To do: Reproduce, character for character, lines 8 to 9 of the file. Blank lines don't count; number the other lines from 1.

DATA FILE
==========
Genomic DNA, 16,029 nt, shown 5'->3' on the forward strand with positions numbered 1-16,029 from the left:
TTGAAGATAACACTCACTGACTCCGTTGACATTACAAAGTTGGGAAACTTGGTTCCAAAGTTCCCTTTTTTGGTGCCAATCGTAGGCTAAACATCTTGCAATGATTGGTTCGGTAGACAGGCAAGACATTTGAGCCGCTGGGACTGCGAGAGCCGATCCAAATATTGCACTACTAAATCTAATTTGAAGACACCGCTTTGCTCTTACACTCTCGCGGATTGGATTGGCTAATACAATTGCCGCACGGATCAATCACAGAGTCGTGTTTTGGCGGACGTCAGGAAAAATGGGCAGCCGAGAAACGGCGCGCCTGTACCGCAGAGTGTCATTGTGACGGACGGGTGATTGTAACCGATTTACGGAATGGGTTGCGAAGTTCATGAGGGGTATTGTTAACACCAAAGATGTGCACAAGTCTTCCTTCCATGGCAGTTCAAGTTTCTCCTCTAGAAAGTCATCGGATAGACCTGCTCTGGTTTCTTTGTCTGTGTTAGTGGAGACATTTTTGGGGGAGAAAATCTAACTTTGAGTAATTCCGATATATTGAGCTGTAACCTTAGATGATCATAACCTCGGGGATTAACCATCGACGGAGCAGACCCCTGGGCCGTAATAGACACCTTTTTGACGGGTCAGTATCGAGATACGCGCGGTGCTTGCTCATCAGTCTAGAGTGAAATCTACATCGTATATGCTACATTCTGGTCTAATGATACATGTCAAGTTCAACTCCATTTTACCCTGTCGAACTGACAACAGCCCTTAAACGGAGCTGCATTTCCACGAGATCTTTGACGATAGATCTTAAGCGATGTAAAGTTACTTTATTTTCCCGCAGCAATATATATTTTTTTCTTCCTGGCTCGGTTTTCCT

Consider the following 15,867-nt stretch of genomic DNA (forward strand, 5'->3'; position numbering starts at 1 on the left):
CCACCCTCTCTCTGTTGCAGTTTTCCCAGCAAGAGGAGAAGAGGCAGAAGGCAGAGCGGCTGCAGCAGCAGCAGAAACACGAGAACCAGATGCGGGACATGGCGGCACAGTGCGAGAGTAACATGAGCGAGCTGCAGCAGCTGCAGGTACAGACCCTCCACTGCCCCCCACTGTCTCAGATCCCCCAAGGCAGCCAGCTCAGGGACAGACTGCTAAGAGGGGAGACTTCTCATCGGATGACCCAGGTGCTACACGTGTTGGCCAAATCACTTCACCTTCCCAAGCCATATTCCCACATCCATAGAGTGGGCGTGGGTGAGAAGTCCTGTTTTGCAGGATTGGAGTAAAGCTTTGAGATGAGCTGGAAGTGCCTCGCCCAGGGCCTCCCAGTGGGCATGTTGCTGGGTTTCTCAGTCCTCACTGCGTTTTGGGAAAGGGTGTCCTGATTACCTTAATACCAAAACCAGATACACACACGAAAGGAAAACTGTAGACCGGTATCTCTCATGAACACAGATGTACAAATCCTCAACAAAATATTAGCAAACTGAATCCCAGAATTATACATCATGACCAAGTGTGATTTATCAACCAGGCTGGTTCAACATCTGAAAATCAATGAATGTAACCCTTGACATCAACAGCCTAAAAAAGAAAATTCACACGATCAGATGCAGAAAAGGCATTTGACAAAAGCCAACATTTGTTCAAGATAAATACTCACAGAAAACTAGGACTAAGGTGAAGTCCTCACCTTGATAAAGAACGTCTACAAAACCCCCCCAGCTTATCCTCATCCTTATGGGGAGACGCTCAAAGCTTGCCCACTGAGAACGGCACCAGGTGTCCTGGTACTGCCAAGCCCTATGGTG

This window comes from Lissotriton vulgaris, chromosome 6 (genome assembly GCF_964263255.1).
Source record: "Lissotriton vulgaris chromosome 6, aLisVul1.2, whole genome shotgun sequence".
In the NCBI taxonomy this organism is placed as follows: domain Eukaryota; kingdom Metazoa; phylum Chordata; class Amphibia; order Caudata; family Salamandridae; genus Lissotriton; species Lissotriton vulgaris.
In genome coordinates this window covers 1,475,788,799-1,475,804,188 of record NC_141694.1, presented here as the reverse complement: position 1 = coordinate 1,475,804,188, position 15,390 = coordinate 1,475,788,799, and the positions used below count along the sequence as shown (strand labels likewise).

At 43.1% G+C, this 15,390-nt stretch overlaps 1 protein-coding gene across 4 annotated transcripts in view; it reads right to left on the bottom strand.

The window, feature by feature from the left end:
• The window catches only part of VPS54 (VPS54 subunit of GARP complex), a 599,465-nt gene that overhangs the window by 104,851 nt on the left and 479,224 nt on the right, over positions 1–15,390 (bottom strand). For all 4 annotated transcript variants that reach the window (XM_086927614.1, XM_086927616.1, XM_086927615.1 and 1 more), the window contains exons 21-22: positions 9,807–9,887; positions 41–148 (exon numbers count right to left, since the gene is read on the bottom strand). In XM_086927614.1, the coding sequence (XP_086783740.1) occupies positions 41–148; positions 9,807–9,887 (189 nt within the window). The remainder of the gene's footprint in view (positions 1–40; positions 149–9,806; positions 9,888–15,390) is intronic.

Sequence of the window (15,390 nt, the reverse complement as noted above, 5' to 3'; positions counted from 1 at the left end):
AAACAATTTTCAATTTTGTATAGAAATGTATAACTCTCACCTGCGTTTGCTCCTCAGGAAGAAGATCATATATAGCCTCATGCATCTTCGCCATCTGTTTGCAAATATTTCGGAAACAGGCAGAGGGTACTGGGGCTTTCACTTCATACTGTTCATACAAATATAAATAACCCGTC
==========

In genome coordinates this window covers 1,475,788,799-1,475,804,188 of record NC_141694.1, presented here as the reverse complement: position 1 = coordinate 1,475,804,188, position 15,390 = coordinate 1,475,788,799, and the positions used below count along the sequence as shown (strand labels likewise).

At 43.1% G+C, this 15,390-nt stretch overlaps 1 protein-coding gene across 4 annotated transcripts in view; it reads right to left on the bottom strand.